How much do you really know about World War history?
Leger Holidays - the UKs leading provider of escorted Battlefield tours - put World War knowledge under the spotlight by running some questionnaires with both under-16s and adults across the UK.
Survey Results - UK fails to know its VE Day from its D-Day
A new campaign which aims to ‘Keep the Memories Alive’ has revealed there is a startling lack of knowledge about the First and Second World Wars across adults in the UK.
A questionnaire conducted by Leger Holidays with members of the British public shows that one in five (21%) don’t know which country we went to war for in 1939 and a startling two thirds of people (69%) don’t know which was the main British battlefront in the First World War.
In addition, the research revealed 57% of respondents wrongly thought that the D in D-Day stood for Dunkirk, Deliverance, Decision or even Doom – in reality D Day was a military term indicating the start day of a military operation. It was not specific to Normandy or 6th June 1944.
The multiple choice questionnaire was completed by 500 adults over the age of 18, from across the UK. The answers revealed:
- A shocking 83% don’t know the official dates of the First World War (1914 – 1919), with many thinking it ended a year earlier in 1918. Although fighting finished on the Western Front in 1918, it was in reality just a ceasefire agreement, and the war didn’t officially end until the signing of the Treaty of Versailles on 28th June 1919.
- Three quarters of people (77%) don’t know that Armistice Day marks the end to the official fighting on the Western Front, with many wrongly thinking it marks the official end of the war.
- One in five (21%) didn’t know we went into the Second World War for the country of Poland – 11% wrongly guessed France and 5% Great Britain.
- Two out of three people (69%) don’t know the main British Battlefront in WW1 was Ypres, with the majority believing it was the Somme.
- One in ten (9%) don’t know VE Day stands for Victory in Europe Day – some wrongly guessing it was ‘Victory for England’.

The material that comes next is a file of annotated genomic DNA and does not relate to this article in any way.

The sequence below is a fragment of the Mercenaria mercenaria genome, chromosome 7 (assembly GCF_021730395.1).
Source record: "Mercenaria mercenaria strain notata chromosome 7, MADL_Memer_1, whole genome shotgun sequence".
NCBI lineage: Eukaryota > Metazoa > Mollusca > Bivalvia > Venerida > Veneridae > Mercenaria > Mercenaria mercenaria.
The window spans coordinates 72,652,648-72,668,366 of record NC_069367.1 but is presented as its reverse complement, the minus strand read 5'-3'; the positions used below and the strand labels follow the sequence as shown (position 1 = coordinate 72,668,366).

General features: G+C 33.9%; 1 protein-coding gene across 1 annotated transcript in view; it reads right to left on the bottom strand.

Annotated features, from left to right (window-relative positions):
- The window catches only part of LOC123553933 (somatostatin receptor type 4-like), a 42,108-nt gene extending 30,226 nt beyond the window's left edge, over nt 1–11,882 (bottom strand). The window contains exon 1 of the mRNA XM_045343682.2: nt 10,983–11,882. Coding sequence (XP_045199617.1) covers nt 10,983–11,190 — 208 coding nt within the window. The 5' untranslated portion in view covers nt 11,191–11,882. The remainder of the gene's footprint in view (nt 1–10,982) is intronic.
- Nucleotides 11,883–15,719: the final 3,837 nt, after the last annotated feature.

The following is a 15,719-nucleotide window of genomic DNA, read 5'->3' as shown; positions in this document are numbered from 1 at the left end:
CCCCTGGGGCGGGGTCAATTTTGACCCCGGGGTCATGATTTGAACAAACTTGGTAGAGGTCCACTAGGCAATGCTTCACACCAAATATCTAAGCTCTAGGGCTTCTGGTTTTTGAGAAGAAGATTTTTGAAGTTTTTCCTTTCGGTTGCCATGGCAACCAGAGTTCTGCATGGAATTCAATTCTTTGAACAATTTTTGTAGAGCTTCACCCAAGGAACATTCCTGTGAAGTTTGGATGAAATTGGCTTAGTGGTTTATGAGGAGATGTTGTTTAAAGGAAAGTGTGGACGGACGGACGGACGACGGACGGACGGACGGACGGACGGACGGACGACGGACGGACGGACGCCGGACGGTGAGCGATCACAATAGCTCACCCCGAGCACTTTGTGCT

- Despite it being the largest amphibious military operation in history, one in seven (14%) don’t know the date of the famous D-Day landings in Normandy (6th June).
- More than one in three (38%) don’t know that VJ Day, on 2nd September, marked the end of World War Two.
- The release of the findings is part of an ongoing campaign by Leger Holidays, the UK’s leading battlefield tour provider, to encourage people to ‘Keep the Memories Alive’ by talking to older relatives, friends and neighbours before vital information is lost forever. As part of the campaign people are urged to share stories, via speeches from veterans at schools, to a dedicated memories on the site.
- Paul Reed, Leger’s battlefield expert, with more than 25 years experience as a military historian, battlefield guide and broadcaster, said: “Although the results across the board were pretty disappointing, I think they show that WW1 history is fading quicker than WW2, which is perhaps understandable given the last British veteran from the First World War sadly died in 2009. But I don’t think people really understand that – one in five people questioned (19%) thought there were still WW1 veterans alive, but if you think about it, they would have to be well over 110 years old now.
- “Although people can read in books, there is no substitute for talking to someone who was actually involved about their own experience, or going and visiting some of the key sites and taking a moment to really reflect on what happened. We have set up a programme of taking WWII veterans into schools to talk through their experiences, and the children are fascinated. Given the results from the questionnaire, it seems we just need to encourage Britain’s adults to do likewise!”
An introduction to Keep the Memories Alive.
UK fails to know its VE Day from its D-Day.
Collection of memories from World War 2
Keeping your memories alive online
All the latest Keep the Memories Alive News
Photo memories from the past & present.
A selection of books and website articles.